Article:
About Optimism and Truth

Time is an often-deceptive master, the movements of its hands a reflection of our minds. How often have you seen that time moves faster when you are engrossed with something? And paradoxically, move slower when you aren’t? When you are having fun and enjoying what you do, time seems to rush by. And that’s how it has been at Kalaari. We are passionate about what we do. We have fun, we enjoy the work, and it is no wonder that time has rushed by this year for us. It feels like only the other day that I wrote a post on Diwali! And here we are now ready to welcome the Festival of Lights all over again! It’s hard to believe that we are now in the last two months of 2018!

I find that this time of the year always makes me introspect and reflect about my personal and professional life. This year, I have also been thinking a lot about the next decade of opportunity that awaits India, the role of Kalaari, and my contributions to this journey.

A decade of transformation

In 2006, an impulsive decision led me to move back to India with the conviction that I could contribute to a nascent venture capital ecosystem and support the country’s growing entrepreneurial talent. Working closely with some of India’s leading entrepreneurs over the last decade and more has been a fulfilling experience for me!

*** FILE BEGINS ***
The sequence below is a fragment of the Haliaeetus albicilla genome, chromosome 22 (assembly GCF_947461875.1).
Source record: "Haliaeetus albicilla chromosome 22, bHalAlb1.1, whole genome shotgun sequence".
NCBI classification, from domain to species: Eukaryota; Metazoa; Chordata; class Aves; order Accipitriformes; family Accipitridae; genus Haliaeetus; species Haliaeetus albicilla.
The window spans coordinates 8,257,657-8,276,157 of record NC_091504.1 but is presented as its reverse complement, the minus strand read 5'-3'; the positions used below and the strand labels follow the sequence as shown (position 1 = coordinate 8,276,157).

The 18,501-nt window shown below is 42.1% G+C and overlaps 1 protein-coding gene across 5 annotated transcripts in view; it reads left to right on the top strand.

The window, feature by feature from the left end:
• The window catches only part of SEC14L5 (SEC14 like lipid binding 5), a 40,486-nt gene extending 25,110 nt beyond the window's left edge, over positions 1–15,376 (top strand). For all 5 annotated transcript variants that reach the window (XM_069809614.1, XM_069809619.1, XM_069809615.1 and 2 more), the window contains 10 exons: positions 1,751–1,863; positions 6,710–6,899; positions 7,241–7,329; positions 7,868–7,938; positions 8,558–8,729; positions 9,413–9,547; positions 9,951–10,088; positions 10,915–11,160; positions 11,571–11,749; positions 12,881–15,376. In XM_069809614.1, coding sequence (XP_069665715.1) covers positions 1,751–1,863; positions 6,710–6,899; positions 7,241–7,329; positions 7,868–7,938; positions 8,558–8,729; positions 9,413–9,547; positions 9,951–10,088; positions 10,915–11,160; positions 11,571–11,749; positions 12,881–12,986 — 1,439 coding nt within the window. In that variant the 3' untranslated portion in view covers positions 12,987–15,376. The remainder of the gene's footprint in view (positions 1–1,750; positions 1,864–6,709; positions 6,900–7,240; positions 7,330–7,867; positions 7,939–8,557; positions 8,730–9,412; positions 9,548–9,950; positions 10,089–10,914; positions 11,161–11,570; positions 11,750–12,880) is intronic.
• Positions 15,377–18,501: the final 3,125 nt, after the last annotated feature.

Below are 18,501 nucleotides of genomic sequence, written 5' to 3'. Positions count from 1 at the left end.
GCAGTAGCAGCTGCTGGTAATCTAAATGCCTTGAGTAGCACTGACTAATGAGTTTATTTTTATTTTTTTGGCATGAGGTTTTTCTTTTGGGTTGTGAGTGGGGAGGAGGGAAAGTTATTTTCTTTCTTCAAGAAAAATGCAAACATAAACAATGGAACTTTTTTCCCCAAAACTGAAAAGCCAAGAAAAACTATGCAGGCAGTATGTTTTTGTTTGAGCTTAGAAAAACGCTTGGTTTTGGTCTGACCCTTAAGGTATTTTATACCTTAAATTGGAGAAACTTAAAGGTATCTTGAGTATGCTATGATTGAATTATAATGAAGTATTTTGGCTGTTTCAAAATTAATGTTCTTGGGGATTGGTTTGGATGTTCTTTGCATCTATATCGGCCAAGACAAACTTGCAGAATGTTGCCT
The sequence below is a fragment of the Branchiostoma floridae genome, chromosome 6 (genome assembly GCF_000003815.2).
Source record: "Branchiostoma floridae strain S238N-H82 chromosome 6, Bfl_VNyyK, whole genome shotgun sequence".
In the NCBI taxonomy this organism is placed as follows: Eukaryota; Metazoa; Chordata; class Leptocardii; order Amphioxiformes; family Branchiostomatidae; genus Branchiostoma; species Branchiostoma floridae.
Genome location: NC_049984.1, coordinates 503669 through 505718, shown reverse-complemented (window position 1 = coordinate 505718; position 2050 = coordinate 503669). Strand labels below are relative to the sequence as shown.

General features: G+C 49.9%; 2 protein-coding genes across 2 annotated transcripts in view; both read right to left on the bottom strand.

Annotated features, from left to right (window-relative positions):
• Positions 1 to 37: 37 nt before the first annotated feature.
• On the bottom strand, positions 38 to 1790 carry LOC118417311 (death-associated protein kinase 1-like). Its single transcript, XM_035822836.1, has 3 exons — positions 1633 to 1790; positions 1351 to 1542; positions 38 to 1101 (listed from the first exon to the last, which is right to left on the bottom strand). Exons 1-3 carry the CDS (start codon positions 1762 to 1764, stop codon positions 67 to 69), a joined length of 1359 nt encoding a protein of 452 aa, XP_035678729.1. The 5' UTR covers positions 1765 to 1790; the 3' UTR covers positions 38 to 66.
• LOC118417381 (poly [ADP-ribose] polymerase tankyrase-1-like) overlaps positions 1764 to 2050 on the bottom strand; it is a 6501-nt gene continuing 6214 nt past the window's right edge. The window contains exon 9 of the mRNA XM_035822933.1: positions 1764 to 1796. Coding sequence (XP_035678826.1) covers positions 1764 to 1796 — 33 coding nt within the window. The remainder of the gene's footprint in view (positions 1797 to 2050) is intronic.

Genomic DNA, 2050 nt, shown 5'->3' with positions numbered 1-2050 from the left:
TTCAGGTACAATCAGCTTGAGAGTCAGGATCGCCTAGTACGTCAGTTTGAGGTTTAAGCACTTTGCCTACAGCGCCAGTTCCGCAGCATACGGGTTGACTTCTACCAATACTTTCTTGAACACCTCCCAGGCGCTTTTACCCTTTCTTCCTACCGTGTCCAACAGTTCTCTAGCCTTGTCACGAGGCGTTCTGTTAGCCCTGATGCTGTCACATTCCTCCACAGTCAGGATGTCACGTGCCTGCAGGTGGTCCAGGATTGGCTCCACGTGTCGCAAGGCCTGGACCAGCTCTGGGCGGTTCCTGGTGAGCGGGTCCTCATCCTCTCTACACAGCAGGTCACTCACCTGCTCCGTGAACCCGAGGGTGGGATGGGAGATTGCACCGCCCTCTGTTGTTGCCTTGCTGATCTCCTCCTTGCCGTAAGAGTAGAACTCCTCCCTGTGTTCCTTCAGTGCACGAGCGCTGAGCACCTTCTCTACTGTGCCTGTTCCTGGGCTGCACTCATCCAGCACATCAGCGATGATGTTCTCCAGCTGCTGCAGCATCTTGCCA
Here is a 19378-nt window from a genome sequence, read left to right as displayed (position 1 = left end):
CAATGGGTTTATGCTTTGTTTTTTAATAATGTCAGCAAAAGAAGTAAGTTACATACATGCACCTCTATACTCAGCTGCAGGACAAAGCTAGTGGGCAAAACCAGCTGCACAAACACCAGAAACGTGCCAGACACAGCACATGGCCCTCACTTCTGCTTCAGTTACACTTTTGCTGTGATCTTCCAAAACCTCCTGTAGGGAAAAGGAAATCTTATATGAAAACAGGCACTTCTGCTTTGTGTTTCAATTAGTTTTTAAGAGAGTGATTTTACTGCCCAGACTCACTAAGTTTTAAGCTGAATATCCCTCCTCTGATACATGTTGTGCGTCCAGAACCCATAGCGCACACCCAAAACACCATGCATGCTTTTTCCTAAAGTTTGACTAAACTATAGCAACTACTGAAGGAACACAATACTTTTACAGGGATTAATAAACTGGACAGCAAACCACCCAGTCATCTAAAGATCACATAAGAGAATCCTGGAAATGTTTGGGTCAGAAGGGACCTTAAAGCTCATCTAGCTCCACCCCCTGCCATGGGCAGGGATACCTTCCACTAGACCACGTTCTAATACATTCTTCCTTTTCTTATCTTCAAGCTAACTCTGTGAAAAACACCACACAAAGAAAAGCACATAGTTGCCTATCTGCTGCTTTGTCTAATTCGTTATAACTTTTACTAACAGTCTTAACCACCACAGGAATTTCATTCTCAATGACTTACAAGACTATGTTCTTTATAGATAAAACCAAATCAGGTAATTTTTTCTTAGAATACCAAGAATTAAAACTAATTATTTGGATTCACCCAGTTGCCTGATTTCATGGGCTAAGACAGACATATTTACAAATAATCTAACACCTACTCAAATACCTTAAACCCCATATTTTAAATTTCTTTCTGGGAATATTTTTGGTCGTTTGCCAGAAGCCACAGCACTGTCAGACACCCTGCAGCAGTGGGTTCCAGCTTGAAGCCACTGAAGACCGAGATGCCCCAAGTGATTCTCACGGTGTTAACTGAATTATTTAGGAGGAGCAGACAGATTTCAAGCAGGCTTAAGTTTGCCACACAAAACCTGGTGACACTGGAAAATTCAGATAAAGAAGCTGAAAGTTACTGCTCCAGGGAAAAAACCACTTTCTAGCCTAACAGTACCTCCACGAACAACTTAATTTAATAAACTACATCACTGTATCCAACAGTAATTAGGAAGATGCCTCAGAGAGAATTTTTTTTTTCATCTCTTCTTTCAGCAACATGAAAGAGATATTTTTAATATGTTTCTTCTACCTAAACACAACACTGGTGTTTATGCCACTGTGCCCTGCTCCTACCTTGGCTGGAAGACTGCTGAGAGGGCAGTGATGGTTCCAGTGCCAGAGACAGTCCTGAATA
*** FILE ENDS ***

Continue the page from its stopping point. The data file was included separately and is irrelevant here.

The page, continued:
This last decade can be characterised as India’s first phase of VC-driven start-up innovation. During this period, VCs have collectively invested north of $56B in startups. Over the last four years alone, there has been over $35B invested creating over $90B in value. Startup investments have helped accelerate innovation and India has been witness to large-scale digital disruption.

Total Amount of Venture Funding since 2006

The upcoming decade of continuing growth

Though the last decade laid the foundation of the start-up ecosystem, the next one will strongly capitalize on it! India is currently undergoing a rapid digital transformation. The Government of India is aiming to create $1T in digital revenue by 2022 and $1T in economic value from the digital economy by 2025. Around 60% of India’s GDP in 2022 will have a strong connection to digital transformation trends.

We are often asked if Indian start-ups aren’t just copies of other global start-ups without enough original innovation. I always disagree! I think Indian entrepreneurs have shown both creativity and innovation in solving problems that the Indian consumer of today faces. Many of today’s successful companies very much embrace the nuances of “Hindustan Hamara.” As India’s start-up ecosystem matures and evolves, there will be newer themes that will witness unprecedented growth in fields as diverse as Financial Services, Logistics, Digital Content, Health, Education, Agriculture, and Alternate Commerce. I expect these start-ups to leverage advanced technologies like AI, IoT, Blockchain, Drones, and AR / VR to build more innovative products.

I am very excited about India’s digital transformation and working closely with today’s smart entrepreneurs who are powering this growth!

What I value in my role at Kalaari is institution-building